Stanislaw Zoladz – Stockholmsnatt, 76x105cm
by Jacqueline Stare
Stanislaw Zoladz first encountered the sea when he was 23 (about 35 years ago) on a voyage from Gdansk to Sweden and he has loved water ever since. Seascapes are among his favourite themes. He grew up on a farm in Poland where he spent much time drawing and painting. His teachers at school encouraged him and he succeeded in studying at the Art Academy in Krakow. He used to work in all kinds of media, watercolour being an all-time favourite, and the only media he works with today. When invited to exhibit at a new spot, he usually visits the area and prepares some watercolours from there in order to give the local audience a special experience. He paints outdoors whenever possible – on his boat in Roslagen by the east coast of Sweden or on one of his many painting trips abroad – and also in his studio from his own photos or sketches. He has now found a new way of painting, not focusing as much on details as he used to. He feels he has found a harmonic balance between technical skillfulness and the feeling for the subject. Like many other artists, he points out the need for life-long learning and constant development.
by Kelly Lindblom
Irina Novokrescionova was born in Klaipeda in Lithuania and was educated at the Art Academy of St. Petersburg. Lithuania’s independance in 1991 created many new international connections and in 1991 sculptors from Karlskrona, Sweden visited Klaipeda for a symposium. When leaving they gave a huge bunch of red roses to Renatė Lūšis, who was Irina’s teacher. The teacher, a gifted watercolour artist herself, persuaded Irina to join her and paint these roses. Irina had not worked with watercolour before, but was now attracted her to the media as well as to flowers as painting subjects. At a young age she had tried to become a florist and she is fascinated by the Danish florist, Tage Andersen, who started out as an artist and who works with flowers in an artistic manner. Irina’s contacts with the Swedish artists eventually led her to husband, child and a new home in Karlskrona. She is now a very keen watercolour artist. Apart from Tage Andersen and Renatė Lūšis as main inspirations she mentions the Swedish painter Lars Lerin. She paints, takes part in exhibitions, holds watercolour classes and helps organizing an annual international watercolour symposium in Klaipeda, but sometimes she wishes she had the opportunity to work more with oil paintings or sculpture carvings again.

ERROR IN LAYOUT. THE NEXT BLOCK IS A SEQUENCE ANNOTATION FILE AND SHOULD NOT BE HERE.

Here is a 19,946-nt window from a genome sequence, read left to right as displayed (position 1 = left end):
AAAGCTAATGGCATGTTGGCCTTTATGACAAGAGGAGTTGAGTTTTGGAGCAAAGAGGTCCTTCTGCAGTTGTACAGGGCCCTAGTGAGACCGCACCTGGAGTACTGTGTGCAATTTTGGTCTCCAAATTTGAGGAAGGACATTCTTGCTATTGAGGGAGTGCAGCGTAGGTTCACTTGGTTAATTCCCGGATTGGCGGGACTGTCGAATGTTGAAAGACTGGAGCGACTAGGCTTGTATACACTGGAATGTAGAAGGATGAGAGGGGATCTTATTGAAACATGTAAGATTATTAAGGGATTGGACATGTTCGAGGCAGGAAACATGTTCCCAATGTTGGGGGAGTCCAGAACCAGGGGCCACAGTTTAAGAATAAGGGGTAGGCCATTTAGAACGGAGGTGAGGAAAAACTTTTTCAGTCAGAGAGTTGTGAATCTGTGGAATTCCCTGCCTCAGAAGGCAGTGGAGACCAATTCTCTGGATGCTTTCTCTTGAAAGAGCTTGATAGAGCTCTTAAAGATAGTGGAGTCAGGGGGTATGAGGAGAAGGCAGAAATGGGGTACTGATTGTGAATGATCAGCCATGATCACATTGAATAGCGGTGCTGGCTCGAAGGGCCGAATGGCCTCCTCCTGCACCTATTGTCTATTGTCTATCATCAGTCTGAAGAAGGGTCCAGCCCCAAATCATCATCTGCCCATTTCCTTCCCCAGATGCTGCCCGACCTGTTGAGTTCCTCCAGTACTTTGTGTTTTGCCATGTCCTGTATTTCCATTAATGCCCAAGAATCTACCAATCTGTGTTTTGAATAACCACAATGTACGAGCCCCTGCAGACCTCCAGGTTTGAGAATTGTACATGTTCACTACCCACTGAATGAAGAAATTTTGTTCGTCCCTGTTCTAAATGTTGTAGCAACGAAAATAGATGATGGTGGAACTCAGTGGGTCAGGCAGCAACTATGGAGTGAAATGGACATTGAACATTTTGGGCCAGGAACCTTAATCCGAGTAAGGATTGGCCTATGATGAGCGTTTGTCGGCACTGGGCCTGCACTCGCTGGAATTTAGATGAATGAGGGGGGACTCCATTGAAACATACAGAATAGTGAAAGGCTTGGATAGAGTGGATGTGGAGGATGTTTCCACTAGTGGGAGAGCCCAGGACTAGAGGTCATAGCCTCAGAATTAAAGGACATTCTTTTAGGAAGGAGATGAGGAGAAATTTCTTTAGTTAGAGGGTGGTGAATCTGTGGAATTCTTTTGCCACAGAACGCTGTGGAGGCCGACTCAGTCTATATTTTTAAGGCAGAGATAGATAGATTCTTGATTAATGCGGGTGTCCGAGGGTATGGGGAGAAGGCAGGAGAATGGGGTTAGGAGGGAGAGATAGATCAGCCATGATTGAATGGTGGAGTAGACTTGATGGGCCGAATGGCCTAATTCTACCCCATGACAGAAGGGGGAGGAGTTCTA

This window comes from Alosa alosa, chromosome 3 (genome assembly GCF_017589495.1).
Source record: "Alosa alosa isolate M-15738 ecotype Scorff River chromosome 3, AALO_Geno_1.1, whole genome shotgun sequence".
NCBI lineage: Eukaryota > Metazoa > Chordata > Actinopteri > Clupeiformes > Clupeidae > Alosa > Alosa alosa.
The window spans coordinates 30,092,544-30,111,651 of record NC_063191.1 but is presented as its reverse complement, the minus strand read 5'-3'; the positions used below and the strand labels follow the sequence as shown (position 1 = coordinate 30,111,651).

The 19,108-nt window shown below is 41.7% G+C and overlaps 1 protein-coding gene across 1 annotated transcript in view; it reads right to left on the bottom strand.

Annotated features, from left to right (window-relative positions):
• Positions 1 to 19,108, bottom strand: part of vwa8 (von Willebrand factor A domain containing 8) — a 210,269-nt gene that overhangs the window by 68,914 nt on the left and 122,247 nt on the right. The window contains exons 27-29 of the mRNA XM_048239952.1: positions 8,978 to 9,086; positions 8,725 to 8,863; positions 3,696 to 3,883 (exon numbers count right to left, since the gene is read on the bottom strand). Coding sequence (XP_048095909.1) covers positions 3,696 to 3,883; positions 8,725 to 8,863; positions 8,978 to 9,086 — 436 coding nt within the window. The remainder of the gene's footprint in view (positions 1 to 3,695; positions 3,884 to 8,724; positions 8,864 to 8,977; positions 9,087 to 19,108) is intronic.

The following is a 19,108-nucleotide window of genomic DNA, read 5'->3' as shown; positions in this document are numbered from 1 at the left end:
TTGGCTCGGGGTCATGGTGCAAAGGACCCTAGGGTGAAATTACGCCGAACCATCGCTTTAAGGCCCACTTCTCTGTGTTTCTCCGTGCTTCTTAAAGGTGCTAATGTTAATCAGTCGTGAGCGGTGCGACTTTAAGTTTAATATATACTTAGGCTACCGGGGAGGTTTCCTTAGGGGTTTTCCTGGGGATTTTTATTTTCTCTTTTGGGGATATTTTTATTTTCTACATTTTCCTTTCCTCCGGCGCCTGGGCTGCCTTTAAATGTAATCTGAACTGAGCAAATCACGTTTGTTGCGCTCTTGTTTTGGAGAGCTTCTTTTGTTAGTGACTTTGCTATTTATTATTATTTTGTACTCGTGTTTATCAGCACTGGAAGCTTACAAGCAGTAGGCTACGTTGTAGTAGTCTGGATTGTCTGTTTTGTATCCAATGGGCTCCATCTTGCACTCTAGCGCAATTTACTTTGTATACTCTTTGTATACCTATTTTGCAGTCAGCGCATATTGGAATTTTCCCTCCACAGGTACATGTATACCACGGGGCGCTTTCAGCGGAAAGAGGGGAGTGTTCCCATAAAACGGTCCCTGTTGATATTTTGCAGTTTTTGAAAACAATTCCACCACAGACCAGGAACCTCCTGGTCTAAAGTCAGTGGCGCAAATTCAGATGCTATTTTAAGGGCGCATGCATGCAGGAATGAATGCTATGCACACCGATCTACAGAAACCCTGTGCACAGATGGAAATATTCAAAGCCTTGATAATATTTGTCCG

Ninný – Jónína Magnúsdóttir
by JBK Ransu
Ninný’s work seems somewhere between the physical and the psychical. We are at one level drawn to the physicality of the images but on another level we enter a world of fantasy that only reflects the physical but looks more like a setting in a dream. In some of her works Ninný’s technique plays a vital role. The broken lines of ink, like monoprints in the low centre of the paper, ground the image and her way of scraping into the surface of the paper and layering it with tissue paper allows the colour to settle into the wounds and cracks, creating lines that appear like veins on a leaf. Undertones is a new series where she focuses on the layers that otherwise dwell behind the metabolite of her other paintings. We see these undertones in her colouring, scraping and her use of substances like salt and dry pigment that affect the behaviour of the watercolour. In this new series Undertones Ninny, however, creates the imagery without the figures and symbols, as if she is content with the mere birth of the process, not the finishing. It is simply another side of the process – another chapter in the artist´s spiritual biography.
Gregory Robinson – A marine painter
by Peter Vilhelm Nielsen